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Porch Shooter Gets 17 Years in Prison for Renisha McBride Murder

By Brett Snider, Esq. on September 03, 2014 11:27 AM

The Detroit-area "porch shooter" who killed Renisha McBride was sentenced to at least 17 years in prison for her murder on Wednesday.

Theodore Wafer was sentenced to a minimum of 15 years for second degree murder, a minimum of seven years for manslaughter, and another two years for a felony firearm penalty, the Detroit Free Press reports. While the sentences for manslaughter and murder may be served concurrently, the firearm punishment must be served separately, giving Wafer at least 17 years in prison to consider his crime.

What led the judge in McBride's murder case to sentence her killer this way?

Killer Apologizes to Family

As he stood before the sentencing court on Wednesday, Wafer offered an apology to McBride's family and friends. According to the Free Press, Wafter apologized from "the bottom of his heart," and he was "truly sorry for [their] loss." This may seem like crocodile tears to many, but how the victim's family views the defendant can have an impact on his sentencing.

Victims and their families can often submit victim impact statements, which may sway the judge's determination of how lenient or harsh a sentence to impose. Surprisingly, even in the face of truly heinous crimes of violence, some victims and their loved ones have argued against the harshest punishment for the defendant. In Wafer's case, both McBride's sister and her father were allowed to give victim impact statements, reports the Free Press. Walter Simmons, McBride's father, said the killer "ruined his family's life and asked for the maximum sentence."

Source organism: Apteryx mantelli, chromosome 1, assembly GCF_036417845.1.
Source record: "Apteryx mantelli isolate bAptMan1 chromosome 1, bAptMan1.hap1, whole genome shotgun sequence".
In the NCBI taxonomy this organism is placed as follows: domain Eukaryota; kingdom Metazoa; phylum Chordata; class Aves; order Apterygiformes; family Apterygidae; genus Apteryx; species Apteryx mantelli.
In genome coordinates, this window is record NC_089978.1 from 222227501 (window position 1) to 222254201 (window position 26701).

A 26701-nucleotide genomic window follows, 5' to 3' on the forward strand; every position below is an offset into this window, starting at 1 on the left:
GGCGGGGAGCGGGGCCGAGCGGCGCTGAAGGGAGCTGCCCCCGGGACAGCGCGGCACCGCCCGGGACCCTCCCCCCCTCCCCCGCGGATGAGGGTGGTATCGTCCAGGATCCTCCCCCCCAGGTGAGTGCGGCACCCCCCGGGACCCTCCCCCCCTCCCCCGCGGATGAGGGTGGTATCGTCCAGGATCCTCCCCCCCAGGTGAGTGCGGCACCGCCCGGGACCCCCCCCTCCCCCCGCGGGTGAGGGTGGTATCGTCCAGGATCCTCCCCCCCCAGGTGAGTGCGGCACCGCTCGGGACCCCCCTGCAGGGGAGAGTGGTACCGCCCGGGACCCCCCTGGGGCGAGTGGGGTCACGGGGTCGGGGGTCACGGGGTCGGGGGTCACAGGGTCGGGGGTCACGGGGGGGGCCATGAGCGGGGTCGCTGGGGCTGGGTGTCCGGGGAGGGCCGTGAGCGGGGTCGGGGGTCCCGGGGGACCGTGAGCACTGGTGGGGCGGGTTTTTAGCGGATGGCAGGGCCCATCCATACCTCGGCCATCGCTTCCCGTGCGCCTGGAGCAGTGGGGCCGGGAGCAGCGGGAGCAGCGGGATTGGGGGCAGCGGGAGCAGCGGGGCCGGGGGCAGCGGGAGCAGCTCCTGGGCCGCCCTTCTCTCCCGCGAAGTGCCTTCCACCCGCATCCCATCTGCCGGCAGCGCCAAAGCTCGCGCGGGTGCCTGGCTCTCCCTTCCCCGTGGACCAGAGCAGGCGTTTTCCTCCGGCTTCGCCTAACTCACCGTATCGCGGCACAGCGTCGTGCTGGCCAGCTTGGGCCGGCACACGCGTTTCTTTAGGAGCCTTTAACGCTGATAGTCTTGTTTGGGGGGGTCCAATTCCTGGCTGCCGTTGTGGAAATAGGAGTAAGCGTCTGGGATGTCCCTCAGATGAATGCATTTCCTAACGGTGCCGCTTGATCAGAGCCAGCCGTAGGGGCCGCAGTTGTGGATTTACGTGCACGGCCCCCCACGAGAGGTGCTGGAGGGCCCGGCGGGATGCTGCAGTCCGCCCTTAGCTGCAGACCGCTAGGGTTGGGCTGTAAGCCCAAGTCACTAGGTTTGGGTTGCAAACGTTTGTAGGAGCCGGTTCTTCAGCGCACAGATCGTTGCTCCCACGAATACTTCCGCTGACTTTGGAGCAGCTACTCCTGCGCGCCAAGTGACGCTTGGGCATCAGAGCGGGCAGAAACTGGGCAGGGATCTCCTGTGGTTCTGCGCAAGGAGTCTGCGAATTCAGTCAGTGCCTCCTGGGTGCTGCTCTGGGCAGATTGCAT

Determinate v. Indeterminate Sentences

There are many options in criminal sentencing, and Wafer was sentenced with a combination of determinate and indeterminate sentencing.

Determinate sentences are a punishment with a set amount of years, like Wafer's two-year sentence for felony firearm use. Indeterminate sentences are given as a range of years, with a minimum and maximum amount of time to be served, like Wafer's murder and manslaughter sentences.

When the minimum time in an indeterminate sentence has elapsed -- 15 years in Wafer's case -- a prisoner may then be eligible for parole. This means that Wafer won't be likely to be released on parole for at least another 17 years. He could potentially spend as many as 32 years in prison for killing McBride.

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